Nendoroid Neco-Arc Ultimate Edition
by David Cabrera,
Nendoroid Neco-Arc Ultimate Edition
Series: Melty Blood
Company: Good Smile
And we're back! I hope everybody had a great holiday, and I've got quite a belated gift for you: the most important Astro Toy of all time. I put in my preorder for this toy back when it was still hot outside, and it finally arrived just after Christmas, as the blizzard was debilitating the entire outer rim of New York City. To say I was merely anticipating this figure is a bit of an understatement.
Did you know that Neco-Arc is (in my head) the Astro Toy mascot? True facts: she was a guest star in the very first column after I took over. This strange, mutated parody of a heroine first appeared to mock defeated players of Type-Moon's hit debut game, Tsukihime. Her star turn, though, probably came in the spinoff fighting game Melty Blood, in which the cat was allowed to show her true, rocket-powered might.
She was also the very first Nendoroid release. As you can see in the previous examples, Neco-Arc was not shrunken down to be a Nendoroid: that's just how she looked to begin with. One could argue, in fact, that all Nendoroids are really just ordinary anime characters molded in the magnificent image of Neco-Arc.
But what we have here is not that first Nendoroid: it's a reworked “Ultimate Edition” of the original figure that was only offered at Wonder Festival or on Good Smile Company's online shop. It's a commemorative thing, and in a weird way it mirrors companies’ like Bandai's endless toy iterations of the same character (like Eva-01 or Mazinger Z) with superior engineering at every revision. Obviously, I had to have it: this is one of the few Astro Toy columns (like Mazinger) where, putting duty aside, the subject was something I had long planned to buy for myself anyway.
Of course, I wanted to put this Neco-Arc (a completely new sculpt) next to the original model right away to see what's changed. It's immediately apparent that the old Arc is slightly bigger than the new one, and the edges on the original version are almost completely flat. The new sculpt adds a tiny bit of detail, but not enough to wreck the simplicity of the gag-character design-- textured hair, little creases on the sweater, little ridges in the ears-- and articulation on the arms and legs. This has only recently been added to the Nendoroid line and was obviously altogether missing from the original model. Thankfully, it also appears not to have the old Neco-Arc's unfortunate habit of dropping its head all the time.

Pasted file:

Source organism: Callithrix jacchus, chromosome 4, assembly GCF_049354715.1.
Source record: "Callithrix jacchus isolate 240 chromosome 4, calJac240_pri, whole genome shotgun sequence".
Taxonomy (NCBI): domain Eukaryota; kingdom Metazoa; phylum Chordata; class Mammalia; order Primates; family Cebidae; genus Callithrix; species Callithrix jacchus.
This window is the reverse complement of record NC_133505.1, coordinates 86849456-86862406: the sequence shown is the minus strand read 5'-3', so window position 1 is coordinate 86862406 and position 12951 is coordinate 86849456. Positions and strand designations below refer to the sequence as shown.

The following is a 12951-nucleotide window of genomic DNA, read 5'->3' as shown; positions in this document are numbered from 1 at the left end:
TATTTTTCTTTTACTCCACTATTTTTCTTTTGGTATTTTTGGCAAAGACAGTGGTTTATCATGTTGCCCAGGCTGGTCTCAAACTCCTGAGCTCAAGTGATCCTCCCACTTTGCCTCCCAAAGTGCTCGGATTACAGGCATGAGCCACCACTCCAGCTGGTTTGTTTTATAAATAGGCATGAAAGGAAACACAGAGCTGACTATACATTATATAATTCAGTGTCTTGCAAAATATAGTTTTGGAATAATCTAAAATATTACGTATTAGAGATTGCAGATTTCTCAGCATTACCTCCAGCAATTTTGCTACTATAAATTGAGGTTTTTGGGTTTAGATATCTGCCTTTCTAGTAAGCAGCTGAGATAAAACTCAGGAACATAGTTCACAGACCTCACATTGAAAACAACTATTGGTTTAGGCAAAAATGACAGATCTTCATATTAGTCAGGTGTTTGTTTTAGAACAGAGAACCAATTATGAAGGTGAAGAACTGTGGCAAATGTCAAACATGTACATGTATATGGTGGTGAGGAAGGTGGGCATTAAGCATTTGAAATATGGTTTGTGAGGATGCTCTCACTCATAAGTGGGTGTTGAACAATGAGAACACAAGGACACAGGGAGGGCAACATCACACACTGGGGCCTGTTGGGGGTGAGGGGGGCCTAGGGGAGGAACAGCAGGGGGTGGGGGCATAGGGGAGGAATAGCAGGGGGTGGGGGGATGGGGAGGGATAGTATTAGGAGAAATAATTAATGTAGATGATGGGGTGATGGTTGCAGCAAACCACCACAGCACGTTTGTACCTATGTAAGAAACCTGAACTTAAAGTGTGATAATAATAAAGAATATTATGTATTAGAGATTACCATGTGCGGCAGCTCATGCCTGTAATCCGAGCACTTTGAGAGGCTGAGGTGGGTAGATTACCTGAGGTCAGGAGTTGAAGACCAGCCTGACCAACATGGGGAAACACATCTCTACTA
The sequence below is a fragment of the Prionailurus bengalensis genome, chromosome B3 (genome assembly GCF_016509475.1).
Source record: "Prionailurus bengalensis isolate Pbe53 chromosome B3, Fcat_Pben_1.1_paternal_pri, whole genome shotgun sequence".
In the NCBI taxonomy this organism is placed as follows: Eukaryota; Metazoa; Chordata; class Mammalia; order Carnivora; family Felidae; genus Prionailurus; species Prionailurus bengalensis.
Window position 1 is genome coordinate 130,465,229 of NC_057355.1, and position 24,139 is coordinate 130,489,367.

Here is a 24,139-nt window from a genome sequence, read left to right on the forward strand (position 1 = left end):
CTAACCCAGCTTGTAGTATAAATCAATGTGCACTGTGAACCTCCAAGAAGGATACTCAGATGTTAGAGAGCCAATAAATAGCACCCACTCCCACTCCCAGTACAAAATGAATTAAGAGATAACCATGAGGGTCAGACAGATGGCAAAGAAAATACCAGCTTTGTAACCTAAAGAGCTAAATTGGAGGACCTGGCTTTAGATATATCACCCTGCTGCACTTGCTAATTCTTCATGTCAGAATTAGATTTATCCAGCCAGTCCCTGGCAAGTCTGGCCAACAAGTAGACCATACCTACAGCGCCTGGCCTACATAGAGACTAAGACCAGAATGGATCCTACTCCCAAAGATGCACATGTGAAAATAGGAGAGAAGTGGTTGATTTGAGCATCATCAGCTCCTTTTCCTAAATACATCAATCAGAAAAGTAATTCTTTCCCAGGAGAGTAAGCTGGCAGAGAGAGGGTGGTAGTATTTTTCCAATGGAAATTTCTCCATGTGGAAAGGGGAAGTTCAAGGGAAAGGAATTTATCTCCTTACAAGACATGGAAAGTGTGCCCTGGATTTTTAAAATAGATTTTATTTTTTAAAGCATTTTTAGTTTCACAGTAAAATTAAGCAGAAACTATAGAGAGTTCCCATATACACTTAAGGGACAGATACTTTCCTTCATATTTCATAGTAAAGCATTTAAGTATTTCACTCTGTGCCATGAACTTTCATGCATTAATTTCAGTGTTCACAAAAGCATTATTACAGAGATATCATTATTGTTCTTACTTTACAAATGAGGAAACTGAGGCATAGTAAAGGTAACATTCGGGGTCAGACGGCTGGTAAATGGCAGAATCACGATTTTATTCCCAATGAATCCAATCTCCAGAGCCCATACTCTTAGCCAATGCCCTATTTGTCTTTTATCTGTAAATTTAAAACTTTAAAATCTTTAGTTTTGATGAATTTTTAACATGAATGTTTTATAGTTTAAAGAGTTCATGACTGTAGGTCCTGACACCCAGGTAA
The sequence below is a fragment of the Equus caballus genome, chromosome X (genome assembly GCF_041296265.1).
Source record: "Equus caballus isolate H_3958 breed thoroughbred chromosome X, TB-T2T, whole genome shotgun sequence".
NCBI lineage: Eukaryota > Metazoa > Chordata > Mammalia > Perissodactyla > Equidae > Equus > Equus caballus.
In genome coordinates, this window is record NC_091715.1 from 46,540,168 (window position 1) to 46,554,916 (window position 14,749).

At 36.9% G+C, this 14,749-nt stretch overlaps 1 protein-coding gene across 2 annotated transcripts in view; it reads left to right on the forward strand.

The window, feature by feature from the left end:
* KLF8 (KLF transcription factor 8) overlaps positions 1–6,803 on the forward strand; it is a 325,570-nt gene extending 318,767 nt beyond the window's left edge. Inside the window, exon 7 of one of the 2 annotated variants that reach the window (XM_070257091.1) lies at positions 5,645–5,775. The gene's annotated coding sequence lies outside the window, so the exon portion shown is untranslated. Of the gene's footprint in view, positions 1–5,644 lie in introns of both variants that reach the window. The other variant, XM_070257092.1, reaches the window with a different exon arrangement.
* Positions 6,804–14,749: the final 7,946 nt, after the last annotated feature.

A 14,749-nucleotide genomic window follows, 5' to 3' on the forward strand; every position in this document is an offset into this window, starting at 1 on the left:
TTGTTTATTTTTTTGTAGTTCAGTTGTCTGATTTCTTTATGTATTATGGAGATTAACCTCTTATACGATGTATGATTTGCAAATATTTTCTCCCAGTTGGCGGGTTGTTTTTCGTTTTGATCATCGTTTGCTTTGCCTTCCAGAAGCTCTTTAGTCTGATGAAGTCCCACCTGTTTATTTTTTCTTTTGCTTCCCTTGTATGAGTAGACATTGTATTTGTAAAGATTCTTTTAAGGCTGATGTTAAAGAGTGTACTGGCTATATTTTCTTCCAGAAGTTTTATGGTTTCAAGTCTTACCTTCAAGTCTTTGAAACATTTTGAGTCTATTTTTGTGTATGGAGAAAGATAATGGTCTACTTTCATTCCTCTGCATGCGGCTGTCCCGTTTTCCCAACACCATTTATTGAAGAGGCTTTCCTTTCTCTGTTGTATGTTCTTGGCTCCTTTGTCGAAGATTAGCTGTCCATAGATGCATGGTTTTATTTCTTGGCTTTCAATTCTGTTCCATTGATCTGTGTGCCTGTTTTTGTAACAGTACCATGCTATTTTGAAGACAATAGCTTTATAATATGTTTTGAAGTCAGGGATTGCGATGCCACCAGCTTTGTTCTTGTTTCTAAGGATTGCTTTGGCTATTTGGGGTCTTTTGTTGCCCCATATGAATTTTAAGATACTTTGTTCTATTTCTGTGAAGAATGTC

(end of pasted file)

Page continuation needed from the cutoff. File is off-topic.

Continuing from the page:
The package promises “more action”, and I suppose we have about as much action here as a figure of this size and proportion can be expected to have. Rather than arms and legs sculpted for specficposes, we have real articulation with shoulders and hips that swivel and arms and knees that bend. In the same way we might see on a large-scale Figma, the dress is segmented and moves a little bit to accomodate the legs.
As is expected with Nendoroid, you can play a little Ms. Potato Cat with the many different and interchangeable expressions and eyes: teary eyes, laser eyes, silly faces, we've got it all. When say a figure is expressive, this is what I am talking about.
Speaking of which, last time I was complaining about how boring the accessories were on the figure. Well, this box says “more option!” on it right next to “more action!”, and they sure brought more option. Accessories include the character's trademark can of cat food and spork, a delicious fish, her rocket pack (of course!) and a couple of weird things directly from Melty Blood, like a Dhalsim-stretched arm, fire breath, and a giant foot that she wears like a shoe. Everything in this box is absolutely stupid. I love it!
Sadly, the figure lacks the totally sweet custom Neco-Arc logo stand that the original came with, but in its place we have a functionally superior stand modeled after the Di-Stages that you can buy for your Figmas. Rather than the usual straight-arm assembly that holds your Revoltech or Figma up in the air, we have the choice of two curved pieces, one big and one small. I'm not sure whether this is due to the small size of this figure or the shape of the arm, but it appears to hold its balance much better than most other figures that can be hoisted in the air.
If this is a yardstick for how far the line has come (figure #120!), I'd say the Nendoroid guys have really built something to be proud of. As a fan of the character, the only thing more I could ask is a figure of evil twin and Star Wars fan Neco-Arc Chaos (here voiced by the oh-so-smooth Jouji Nakata). Or the production of the long-rumored Neco-ArcTheMovie (c'mon Ufotable!). Either, or both, would be fine.
Certainly what I saw was a rare phenomenon in the magical world. Indeed, I could not trust the information my eyes were delivering to my brain regarding the spectacle that now stood before me. This cat... was two cats. It wasn't a single cat. because two distinct cats were clearly visible. It wasn't some sort of mage cat which projected images of itself. It was a cat... which was... two cats.
Given its exclusive status, this figure cost me double the usual Nendoroid price, and it's not exactly going to be easy to find. You can still get this at Big Bad Toy Store for about $78 (comfortably in the “have you gone mad” price range) before domestic shipping. Don't expect that to last long, either!
When he isn't killing time on fighting games and mahjong, David Cabrera gets hype about anime, manga and gaming at Subatomic Brainfreeze.
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